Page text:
Local tourism industry groups are calling for authorities to drop border entry requirements for minors up to 12 years of age this summer, allowing them to visit the country without a negative coronavirus test - currently required for all children older than 7, Jutarnji List daily said on Friday.
“The April decision of the national Covid-19 task force to allow all vaccinated persons to cross the border without mandatory quarantines or testing was very important for domestic tourism, but as the season approaches, the sector is aware that there are still many obstacles to achieving significant tourist turnover,” Jutarnji List said.
The “most significant obstacle,” Jutarnji List said, are children aged 7-16 entering the country. They still cannot be vaccinated in their home countries because vaccines approved in the EU have only been registered for use on people above 16 years of age, and they are not exempted from mandatory quarantines or PCR tests upon arrival.
Currently, all children up to the age of seven are exempted from the rule requiring incoming visitors to present a negative Covid test, or a certificate of recovery from Covid-19, or a certificate of vaccination when crossing the border – which makese it much more difficult or expensive for foreign families with older children to come to Croatia this summer.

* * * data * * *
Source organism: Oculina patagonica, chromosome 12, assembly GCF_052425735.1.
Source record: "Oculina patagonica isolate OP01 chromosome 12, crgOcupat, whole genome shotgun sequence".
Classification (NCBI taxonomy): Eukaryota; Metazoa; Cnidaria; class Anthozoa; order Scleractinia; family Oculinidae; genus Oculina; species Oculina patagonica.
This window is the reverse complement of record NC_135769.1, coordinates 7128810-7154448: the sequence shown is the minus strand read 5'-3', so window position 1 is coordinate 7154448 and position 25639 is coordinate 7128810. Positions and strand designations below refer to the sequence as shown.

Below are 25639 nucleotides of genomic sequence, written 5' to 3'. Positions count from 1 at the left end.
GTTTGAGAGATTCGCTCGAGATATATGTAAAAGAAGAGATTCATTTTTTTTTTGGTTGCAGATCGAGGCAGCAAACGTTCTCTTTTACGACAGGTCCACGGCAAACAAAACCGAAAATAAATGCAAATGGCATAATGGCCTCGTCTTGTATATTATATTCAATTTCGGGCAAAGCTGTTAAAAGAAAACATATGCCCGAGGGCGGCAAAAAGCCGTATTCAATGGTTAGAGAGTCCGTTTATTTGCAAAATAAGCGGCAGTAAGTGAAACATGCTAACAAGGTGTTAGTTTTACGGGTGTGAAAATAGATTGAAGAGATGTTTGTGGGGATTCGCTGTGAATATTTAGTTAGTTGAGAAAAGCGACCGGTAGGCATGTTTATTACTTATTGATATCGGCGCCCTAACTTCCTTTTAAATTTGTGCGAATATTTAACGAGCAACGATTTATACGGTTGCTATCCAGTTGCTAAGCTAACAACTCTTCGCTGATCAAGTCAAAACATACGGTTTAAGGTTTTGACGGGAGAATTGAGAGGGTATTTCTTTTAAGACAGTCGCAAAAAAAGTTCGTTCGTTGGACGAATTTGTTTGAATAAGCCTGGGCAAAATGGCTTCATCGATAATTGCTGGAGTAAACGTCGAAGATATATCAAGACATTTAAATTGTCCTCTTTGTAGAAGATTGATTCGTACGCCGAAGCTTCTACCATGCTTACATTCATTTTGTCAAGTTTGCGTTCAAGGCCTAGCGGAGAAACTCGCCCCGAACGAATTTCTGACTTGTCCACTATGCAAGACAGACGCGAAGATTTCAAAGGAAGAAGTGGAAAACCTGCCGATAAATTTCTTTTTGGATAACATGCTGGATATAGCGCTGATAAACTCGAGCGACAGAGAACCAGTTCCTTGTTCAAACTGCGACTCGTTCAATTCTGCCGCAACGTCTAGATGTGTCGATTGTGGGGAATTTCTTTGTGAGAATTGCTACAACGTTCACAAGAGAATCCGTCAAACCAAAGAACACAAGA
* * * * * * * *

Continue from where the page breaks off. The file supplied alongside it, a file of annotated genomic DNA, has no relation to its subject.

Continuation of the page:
Last year, according to data from the national tourist board, children aged 7-16 generated 890,000 arrivals and slightly over seven million overnight stays, which is 16 percent of the 43 million overnight stays generated by foreign tourists last year.
Several local tourism industry associations have formally asked national health authorities ten days ago to waive the rules for all children under the age of 12, Jutarnji List reported. Croatia’s state agency Hina, which carried the article, did not say if or when this request might be approved.
Children aged 7-16 account for one in six of all overnight stays generated by foreign tourists in Croatia, and taking into account that those children have two parents accompanying them, the implications for domestic tourism, if the conditions do not change, could be drastic, Jutarnji List said.